The Role of State Regulators
Despite the lack of uniformity around wagering on college sports, every jurisdiction in the U.S. is committed to prohibiting advertising that targets underage individuals. Yet several states have permitted universities to enter million-dollar partnerships with online sportsbooks to promote their platforms around campuses and offer bonuses to college students. The appropriateness of such partnerships has been questioned by many. State regulators have demonstrated the ability to take corrective yet measured action. The New York State Gaming Commission (NYSGC) is a prime example. Following a noticeable increase in calls to the NY Council on Problem Gambling, specifically by “moms of college-age students”, the NYSGC unanimously passed proposed regulations that would eliminate sports wagering from being promoted in college-owned news assets or advertised on college campuses. Even though the regulations remain in the comment period, operators and universities took notice and were proactive in their approach. All partnerships in New York between sportsbook operators and colleges/universities have since been terminated.
Revenue-sharing marketing affiliates attempt to achieve the same goal as CPA marketing affiliates but are instead compensated based on a percentage of revenue generated by the operator.
Rev-Sharing Marketing Agreements
The NYSGC is not the only regulator to demonstrate adaptability and the willingness to compromise. The Massachusetts Gaming Commission (MGC), fresh off its online sports wagering launch six months ago, has been at the forefront of tight sports betting advertising regulations. Even so, they’ve proven amendable. A major concern for the MGC was the use of CPA and rev-sharing marketing affiliates. CPA marketing affiliates enter into agreements with operators in which the affiliates are compensated a fixed amount per patron that signs up with the operator via the marketing affiliates’ websites. Revenue-sharing marketing affiliates attempt to achieve the same goal as CPA marketing affiliates but are instead compensated based on a percentage of revenue generated by the operator. The MGC feared such agreements, which are commonplace in the sports betting industry, would lead to a flood of advertising and predatory marketing that prompts individuals to bet more than they should. The concern was significant enough for the MGC to originally prohibit such marketing affiliates from operating in the Commonwealth before granting a temporary waiver. However, after several lengthy meetings on the topic, the MGC decided to allow CPA marketing affiliates but prohibit the use of rev-sharing marketing affiliates. The MGC welcomed testimony and evidence from marketing affiliates and operators regarding the benefits of CPA and rev-sharing marketing affiliate agreements. The highlighted benefits include limiting black market betting, providing additional avenues to promote responsible gaming messaging to consumers, and a way to focus marketing to those interested in sports betting rather than mass marketing to all consumers.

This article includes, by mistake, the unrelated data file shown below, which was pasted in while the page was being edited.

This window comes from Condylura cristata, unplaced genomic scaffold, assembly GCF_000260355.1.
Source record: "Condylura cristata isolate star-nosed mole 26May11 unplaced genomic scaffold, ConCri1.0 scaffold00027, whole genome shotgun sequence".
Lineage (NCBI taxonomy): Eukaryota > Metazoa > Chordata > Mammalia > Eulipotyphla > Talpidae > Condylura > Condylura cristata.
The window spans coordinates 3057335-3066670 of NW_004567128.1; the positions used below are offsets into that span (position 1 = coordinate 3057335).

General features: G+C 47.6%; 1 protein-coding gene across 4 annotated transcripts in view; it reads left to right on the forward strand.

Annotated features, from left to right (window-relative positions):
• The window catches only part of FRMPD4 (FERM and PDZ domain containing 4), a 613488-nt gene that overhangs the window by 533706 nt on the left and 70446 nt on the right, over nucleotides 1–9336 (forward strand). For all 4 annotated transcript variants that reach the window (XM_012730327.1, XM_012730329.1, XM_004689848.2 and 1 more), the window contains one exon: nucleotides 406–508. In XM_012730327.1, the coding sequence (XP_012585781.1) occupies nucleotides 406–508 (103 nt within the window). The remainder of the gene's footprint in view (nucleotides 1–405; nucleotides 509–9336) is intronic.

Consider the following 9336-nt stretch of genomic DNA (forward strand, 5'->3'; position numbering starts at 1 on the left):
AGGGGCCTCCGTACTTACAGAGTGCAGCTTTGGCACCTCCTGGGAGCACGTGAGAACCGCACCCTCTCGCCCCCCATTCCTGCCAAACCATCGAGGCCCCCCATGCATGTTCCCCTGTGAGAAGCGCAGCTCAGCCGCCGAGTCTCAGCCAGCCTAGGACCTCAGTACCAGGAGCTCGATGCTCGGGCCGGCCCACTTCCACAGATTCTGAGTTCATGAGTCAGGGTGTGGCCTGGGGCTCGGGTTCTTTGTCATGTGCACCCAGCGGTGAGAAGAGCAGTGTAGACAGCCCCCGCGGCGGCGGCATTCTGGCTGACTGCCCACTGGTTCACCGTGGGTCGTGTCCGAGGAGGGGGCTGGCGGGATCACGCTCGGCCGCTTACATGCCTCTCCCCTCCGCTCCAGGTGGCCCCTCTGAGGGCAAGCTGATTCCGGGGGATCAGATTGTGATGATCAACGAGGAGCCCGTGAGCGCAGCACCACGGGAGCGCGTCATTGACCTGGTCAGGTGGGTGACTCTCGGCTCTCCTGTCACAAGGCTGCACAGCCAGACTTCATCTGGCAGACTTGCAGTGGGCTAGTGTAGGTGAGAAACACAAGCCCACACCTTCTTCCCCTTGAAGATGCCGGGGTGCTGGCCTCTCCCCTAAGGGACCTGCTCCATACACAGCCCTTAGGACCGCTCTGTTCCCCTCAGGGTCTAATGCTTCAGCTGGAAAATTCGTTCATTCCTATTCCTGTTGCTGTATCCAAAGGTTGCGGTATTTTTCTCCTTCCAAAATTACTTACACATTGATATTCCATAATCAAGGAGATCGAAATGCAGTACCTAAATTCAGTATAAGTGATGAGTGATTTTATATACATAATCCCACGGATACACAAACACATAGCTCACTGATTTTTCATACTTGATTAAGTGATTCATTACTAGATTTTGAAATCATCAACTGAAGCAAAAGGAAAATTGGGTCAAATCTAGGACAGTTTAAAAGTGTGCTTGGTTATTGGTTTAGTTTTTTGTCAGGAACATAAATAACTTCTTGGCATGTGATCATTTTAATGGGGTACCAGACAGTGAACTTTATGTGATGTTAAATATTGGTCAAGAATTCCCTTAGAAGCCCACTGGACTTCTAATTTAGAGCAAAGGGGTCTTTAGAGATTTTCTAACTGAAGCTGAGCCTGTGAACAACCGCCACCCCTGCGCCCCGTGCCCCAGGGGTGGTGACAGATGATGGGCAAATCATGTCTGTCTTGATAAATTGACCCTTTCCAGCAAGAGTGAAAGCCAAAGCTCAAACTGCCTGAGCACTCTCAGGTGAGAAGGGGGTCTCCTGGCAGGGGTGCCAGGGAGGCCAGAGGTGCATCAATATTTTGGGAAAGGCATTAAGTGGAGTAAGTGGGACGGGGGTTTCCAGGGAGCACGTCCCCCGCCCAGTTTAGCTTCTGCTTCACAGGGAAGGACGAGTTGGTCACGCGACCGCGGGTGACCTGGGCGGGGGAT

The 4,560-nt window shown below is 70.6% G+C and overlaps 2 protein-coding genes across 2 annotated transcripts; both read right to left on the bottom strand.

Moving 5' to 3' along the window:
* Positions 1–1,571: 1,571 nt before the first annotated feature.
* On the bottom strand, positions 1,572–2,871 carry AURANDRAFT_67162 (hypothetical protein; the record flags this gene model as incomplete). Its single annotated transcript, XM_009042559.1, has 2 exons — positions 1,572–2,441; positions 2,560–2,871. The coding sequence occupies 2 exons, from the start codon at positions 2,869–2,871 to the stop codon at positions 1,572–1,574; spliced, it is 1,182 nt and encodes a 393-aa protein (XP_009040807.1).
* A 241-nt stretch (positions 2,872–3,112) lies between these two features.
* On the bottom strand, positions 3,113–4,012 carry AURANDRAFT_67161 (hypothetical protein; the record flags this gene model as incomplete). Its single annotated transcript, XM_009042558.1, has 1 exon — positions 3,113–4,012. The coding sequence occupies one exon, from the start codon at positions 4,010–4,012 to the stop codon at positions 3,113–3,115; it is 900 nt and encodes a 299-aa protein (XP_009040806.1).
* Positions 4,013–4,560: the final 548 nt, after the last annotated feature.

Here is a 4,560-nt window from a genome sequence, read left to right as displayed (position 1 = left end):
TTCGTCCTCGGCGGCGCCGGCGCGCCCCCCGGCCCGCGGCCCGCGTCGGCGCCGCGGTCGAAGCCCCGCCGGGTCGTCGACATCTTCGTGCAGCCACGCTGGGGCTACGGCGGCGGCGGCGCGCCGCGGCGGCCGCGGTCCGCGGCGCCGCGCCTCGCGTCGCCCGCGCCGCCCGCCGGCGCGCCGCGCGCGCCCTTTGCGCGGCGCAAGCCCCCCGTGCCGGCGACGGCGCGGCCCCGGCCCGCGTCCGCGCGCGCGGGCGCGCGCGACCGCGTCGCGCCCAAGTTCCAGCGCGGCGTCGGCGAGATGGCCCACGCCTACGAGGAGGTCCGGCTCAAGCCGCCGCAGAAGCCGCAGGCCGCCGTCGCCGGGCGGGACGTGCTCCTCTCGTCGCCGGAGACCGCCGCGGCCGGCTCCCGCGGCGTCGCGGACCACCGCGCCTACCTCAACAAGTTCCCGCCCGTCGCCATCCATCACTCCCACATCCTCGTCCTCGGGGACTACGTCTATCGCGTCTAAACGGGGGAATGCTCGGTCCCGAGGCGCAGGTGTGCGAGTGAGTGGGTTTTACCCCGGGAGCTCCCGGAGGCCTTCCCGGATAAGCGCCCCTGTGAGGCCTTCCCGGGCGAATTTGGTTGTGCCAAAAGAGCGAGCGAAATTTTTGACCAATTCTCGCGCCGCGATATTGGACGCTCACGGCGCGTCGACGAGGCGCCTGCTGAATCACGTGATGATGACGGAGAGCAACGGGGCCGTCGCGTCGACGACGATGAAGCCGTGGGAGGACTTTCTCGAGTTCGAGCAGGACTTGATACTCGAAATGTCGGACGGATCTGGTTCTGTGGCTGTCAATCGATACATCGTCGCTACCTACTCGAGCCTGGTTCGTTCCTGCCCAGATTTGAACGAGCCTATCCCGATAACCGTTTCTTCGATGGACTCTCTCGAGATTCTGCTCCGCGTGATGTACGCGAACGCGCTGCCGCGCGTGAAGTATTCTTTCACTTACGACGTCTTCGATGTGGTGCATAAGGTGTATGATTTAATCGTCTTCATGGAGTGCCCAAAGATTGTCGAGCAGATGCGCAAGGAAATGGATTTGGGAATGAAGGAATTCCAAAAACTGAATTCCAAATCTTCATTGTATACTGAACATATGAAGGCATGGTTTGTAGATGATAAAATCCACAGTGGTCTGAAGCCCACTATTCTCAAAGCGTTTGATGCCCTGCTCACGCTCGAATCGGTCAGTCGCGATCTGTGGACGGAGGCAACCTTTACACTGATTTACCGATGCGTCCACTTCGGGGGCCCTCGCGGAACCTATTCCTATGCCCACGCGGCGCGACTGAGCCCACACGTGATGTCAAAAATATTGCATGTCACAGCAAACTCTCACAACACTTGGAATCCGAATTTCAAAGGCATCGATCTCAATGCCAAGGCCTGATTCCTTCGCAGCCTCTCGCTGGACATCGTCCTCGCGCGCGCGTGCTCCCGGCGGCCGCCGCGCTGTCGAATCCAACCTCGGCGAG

Striking the Right Balance in Sports Betting Advertising
As sports betting continues its monumental growth and becomes a norm across the U.S., adjustments to how it is advertised and who it is marketed to will be paramount to its future success. However, it is vital that these adjustments are calculated and avoid overreaching changes that fail to properly address the issues at hand. State regulators and sportsbook operators have demonstrated how to appropriately address these adjustments. Federal interventions and absolute bans on sports betting advertising are not the answer. Continued collaboration between state regulators and operators to fine-tune advertising practices must be fully embraced.
 2022 Commercial Gaming Revenue Tops $60B, Breaking Annual Record for Second Consecutive Year, American Gaming Association, Feb. 15, 2023, https://www.americangaming.org/new/2022-commercial-gaming-revenue-tops-60b-breaking-annual-record-for-second-consecutive-year/